“You will get precisely the news that you deserve,” Clooney,the father of actor George Clooney,told a group gathered at the Newseum,Washington's museum dedicated to the news industry. “And we will go down into the dustpan of history as another empire lost.”
It was a serious moment in a lighthearted evening as both Clooney men and Bill Small,the National Television Academy's chairman of news and documentary Emmys,discussed “Good Night,and Good Luck,” the 2005 film about legendary television journalist Edward R. Murrow.
The sold-out event,the second installment of the Reel Journalism series sponsored by the Newseum and the American University School of Communication,also included a screening of the film and question-and-answer session with audience members.
George Clooney – who wrote and directed the film,as well as playing Murrow's producer Fred Friendly – said he made the film because growing up with a journalist father gave him a healthy respect for the media's watchdog role.
“I grew up around news people,” he said,gesturing at his father and explaining that he learned early the necessity of “the Fourth Estate when two of the other estates don't necessarily knock it out of the park.”
And while Clooney said he was careful to keep the film accurate to ward off cynics who have recently been critical of politically involved actors,Small – a former CBS Washington bureau chief who knew Murrow personally – said the film made some minor errors.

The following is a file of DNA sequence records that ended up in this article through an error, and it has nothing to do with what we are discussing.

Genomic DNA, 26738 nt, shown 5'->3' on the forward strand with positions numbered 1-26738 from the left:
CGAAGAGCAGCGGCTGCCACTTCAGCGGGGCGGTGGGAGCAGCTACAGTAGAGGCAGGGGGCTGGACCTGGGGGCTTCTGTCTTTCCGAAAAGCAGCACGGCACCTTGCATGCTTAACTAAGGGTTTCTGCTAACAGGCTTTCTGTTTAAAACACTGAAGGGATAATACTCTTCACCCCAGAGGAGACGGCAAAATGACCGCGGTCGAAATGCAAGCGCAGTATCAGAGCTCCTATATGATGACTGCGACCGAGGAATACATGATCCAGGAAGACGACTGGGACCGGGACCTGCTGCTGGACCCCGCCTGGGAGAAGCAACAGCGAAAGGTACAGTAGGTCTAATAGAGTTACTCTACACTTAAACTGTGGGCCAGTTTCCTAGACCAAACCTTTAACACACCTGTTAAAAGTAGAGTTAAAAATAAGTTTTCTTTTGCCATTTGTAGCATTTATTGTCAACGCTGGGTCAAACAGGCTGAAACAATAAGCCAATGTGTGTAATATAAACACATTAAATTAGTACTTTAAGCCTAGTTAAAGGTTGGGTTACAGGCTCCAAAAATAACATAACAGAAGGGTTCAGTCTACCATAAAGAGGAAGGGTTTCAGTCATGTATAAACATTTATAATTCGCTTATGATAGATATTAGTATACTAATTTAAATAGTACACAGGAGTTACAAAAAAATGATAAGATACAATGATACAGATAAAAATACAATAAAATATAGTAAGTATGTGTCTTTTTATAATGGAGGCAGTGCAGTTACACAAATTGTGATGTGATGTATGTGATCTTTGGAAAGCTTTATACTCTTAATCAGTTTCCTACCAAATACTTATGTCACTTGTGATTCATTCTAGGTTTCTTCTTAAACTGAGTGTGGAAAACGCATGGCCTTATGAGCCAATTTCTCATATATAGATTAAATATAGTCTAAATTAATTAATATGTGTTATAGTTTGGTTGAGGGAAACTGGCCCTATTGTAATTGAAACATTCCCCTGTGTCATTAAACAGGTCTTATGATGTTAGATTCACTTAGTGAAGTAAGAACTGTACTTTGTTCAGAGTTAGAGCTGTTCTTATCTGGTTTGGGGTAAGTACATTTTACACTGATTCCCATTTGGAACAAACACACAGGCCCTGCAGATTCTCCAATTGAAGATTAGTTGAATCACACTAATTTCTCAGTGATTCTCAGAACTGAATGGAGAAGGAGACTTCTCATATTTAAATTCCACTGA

The main one,Small said,was in Clooney's portrayal of Friendly,who helped create Murrow's “See it Now” show on CBS. Clooney's version was much more likeable than the actual man,Small said.
“In the unlikely event that anybody ever makes a movie about me,I like George Clooney,” he said.
Jonathan Thompson,media relations assistant for the Newseum,said the museum was able to book George Clooney because his father,a former news anchor and television-show host,is presenting the series,which began in December with “Broadcast News.”
The series will also present “Citizen Kane” Feb. 23 and “All the President's Men,” with former Washington Post reporter Bob Woodward as a panelist,March 16.
Thompson said the Newseum entertains some hopes of securing actors Dustin Hoffman,who played Post reporter Carl Bernstein,and Robert Redford,who played Woodward,for the March event,but nothing has been confirmed.